Charlotte Street Partners



Soft(Bank) Reboot

Written by Iain Gibson, associate partner 
Edited by Kevin Pringle, partner
9 September 2020

Good morning,

In a room full of princes and serious global power players, those two stood out.
It was May 2017 in Riyadh, and the inaugural Saudi-US CEO Forum at the Four Seasons hotel. I was there, in my previous working life, lucky enough to munch on the five-star food with the other gophers on the periphery, whilst the men and women of destiny strolled about.
BlackRock’s Larry Fink, US commerce secretary Wilbur Ross and then secretary of state Rex Tillerson were amongst the illustrious guests, as businesses flocked to Saudi Arabia at the invitation of Mohammed bin Salman. Donald Trump was also in Riyadh, albeit not at this forum, and you may remember the highlight of his visit was that strange photo op when he held a shining orb with King Salman and President Sisi of Egypt.
But the two stars of the day were Masayoshi Son, CEO of Japanese conglomerate SoftBank, and Rajeev Misra, the man overseeing SoftBank’s $100bn Vision Fund. The fund, the largest ever of its kind, had just secured $45bn backing from Saudi Arabia’s Public Investment Fund, as it ploughed record amounts of cash into technology firms. Uber, WeWork, Arm – the list remains impressive in size and scope.
In 2020, to say that things haven’t quite panned out as people thought is being charitable. The problems became evident with WeWork’s aborted IPO last year, adding to mounting concerns, including from Masa’s Saudi partners, that the fund was overpaying for its stakes.  The long and the short of it – SoftBank reported a record operating loss of $17.7bn for fiscal year 2019-20, with those losses driven by the Vision Fund.
Masa and Misra remained bullish, noting that their average investment span was 14 years. Plenty of time to iron things out, despite investor nerves. Nevertheless, a soft reboot was needed, and this week we saw it what it looks like.
As first reported by the FT, SoftBank has been driving aggressive bets on equity derivatives in the US, focusing on tech stocks and helping move them to record highs last week. It netted the company trading gains of around $4bn, with Masa’s actions taking on a notional exposure of about $30bn. He has hedged in some areas to protect these bets, but the strategy is a significant risk, especially as markets are contracting now the secret is out.
Some feel that this isn’t a strategy at all, and are deeply unimpressed by the revelation that SoftBank is the ‘Nasdaq Whale’. One unnamed source told the FT this was all little more than “a levered punt on the market…just momentum buying”. The paper’s editorial board noted that “far from acting like a visionary technology investor, the group is behaving like a hedge fund”.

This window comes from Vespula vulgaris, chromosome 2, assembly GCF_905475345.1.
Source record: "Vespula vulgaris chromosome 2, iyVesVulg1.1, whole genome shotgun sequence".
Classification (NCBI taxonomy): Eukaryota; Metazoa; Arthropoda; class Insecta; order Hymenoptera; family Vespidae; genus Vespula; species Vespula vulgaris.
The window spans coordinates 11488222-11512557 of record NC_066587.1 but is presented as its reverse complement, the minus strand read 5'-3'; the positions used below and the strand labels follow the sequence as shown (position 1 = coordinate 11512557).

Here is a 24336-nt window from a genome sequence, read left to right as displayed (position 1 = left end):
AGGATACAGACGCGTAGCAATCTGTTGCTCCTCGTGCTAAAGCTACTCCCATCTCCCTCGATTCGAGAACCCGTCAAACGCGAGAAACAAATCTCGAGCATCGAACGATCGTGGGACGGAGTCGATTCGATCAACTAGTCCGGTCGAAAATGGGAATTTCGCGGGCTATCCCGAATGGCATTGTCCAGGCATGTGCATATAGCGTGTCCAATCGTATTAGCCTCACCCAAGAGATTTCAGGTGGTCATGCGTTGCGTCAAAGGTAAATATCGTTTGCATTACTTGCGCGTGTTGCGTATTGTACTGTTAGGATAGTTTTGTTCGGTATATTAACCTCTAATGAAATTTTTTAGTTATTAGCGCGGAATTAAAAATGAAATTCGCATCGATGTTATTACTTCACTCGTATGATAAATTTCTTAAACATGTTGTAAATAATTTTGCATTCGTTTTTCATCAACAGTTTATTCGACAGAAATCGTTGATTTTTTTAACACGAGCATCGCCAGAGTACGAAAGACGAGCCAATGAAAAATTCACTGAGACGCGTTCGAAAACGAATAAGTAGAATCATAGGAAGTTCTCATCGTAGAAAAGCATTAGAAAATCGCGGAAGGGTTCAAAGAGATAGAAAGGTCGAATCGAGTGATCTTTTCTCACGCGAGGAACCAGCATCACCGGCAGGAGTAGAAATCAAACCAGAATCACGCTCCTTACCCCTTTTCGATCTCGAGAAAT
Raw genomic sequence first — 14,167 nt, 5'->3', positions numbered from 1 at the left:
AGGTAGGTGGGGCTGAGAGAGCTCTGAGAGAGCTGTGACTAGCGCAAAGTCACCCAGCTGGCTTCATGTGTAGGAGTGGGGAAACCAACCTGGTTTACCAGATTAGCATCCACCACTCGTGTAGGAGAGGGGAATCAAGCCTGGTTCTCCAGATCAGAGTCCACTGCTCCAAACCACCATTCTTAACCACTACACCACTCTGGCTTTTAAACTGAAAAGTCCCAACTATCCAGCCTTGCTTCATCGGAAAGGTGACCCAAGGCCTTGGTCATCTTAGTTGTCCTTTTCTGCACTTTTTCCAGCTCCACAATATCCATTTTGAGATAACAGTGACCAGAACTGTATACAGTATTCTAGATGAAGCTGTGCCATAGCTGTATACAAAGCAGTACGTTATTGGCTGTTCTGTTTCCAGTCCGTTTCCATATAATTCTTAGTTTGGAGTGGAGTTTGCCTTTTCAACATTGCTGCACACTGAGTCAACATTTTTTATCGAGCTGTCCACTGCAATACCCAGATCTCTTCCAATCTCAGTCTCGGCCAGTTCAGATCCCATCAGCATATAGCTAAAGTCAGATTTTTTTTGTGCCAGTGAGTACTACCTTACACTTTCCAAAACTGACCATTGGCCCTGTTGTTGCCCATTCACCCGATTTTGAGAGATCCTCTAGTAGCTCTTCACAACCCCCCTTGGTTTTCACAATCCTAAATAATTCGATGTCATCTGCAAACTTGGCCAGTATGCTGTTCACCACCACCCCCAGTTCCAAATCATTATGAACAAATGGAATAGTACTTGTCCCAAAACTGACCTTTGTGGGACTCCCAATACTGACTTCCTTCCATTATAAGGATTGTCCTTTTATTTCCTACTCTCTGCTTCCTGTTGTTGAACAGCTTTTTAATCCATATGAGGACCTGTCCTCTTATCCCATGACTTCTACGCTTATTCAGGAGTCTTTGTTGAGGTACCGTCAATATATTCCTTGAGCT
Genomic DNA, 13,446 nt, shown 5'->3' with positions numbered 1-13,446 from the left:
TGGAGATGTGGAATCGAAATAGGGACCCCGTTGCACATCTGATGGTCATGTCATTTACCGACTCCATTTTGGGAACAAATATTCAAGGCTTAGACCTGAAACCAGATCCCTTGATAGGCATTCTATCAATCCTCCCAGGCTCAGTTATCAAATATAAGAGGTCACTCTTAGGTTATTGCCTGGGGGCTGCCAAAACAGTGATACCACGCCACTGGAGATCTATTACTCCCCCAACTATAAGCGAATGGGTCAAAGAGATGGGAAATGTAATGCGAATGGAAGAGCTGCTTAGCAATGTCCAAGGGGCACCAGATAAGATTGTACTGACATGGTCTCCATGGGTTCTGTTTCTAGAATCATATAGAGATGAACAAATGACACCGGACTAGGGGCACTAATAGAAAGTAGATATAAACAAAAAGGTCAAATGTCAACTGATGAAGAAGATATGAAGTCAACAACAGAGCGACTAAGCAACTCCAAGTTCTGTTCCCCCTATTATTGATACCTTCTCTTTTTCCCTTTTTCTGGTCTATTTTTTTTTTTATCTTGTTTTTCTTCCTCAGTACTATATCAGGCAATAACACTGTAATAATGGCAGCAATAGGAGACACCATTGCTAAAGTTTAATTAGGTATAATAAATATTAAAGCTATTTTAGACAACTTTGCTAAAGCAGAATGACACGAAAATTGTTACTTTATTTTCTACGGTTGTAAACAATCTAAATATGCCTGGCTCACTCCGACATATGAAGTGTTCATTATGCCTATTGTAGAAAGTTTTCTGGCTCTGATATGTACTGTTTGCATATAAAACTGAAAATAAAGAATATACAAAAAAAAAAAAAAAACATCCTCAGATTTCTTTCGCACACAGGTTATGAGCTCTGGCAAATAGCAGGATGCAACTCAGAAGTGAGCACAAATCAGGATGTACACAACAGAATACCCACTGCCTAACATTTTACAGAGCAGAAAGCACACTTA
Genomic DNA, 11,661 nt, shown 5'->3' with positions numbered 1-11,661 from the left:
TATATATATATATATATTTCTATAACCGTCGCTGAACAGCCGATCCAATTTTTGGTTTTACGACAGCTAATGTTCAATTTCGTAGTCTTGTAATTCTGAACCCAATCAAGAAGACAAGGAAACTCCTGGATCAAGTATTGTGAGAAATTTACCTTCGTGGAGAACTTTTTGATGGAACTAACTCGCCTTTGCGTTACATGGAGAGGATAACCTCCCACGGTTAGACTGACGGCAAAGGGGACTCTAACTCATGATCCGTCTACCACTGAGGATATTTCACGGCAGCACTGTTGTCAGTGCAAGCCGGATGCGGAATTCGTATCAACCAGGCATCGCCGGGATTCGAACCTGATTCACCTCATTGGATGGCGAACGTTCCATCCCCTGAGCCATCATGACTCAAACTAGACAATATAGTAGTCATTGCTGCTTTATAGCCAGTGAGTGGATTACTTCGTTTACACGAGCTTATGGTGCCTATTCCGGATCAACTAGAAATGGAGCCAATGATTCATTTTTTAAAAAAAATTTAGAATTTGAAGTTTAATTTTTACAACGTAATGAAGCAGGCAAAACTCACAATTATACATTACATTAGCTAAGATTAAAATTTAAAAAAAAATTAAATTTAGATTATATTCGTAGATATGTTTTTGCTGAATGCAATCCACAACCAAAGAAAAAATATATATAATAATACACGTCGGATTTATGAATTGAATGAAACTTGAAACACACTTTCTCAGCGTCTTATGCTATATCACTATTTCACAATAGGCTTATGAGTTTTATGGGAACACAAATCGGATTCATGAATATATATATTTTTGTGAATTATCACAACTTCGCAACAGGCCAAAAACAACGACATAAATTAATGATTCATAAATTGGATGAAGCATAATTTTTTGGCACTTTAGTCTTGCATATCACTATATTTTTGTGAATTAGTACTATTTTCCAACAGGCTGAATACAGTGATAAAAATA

There is certainly an argument for institutional investors to move away from a crowded private market and help make public markets more welcoming for start-ups, although this doesn’t entail placing huge bets that artificially drive up said market’s value.
Maybe SoftBank hoped that the midst of a pandemic was a good time to fly this shift under the radar. The unnerved response from investors suggests otherwise,  as the company’s market value fell by $9bn on Monday, with a further, smaller fall yesterdayand a significant plunge of seven per cent earlier this morning, taking more than $15bn off its total valuation. The aforementioned tech stocks are also currently being routed (see today’s ‘Markets’ section).
For Masa and the company he founded almost 40 years ago, this looks like one reboot that won’t reset properly.


The UK government announced last night that social gatherings of more than six people will be illegal in England from next Monday. This follows evidence that the infection rate is now sitting at 20 per 100,000 people.
Northern Ireland secretary Brandon Lewis admitted in the House of Commons that UK government plans to rewrite part of the Brexit withdrawal agreement were unlawful in a “very specific and limited way”. Jonathan Jones, the head of the government’s legal department, resigned yesterday ahead of the publication of the Internal Market Bill later today.
AstraZeneca has paused global trials of its coronavirus vaccine because of an unexplained illness in one of its volunteers. The company is developing its vaccine with the University of Oxford.

Business and economy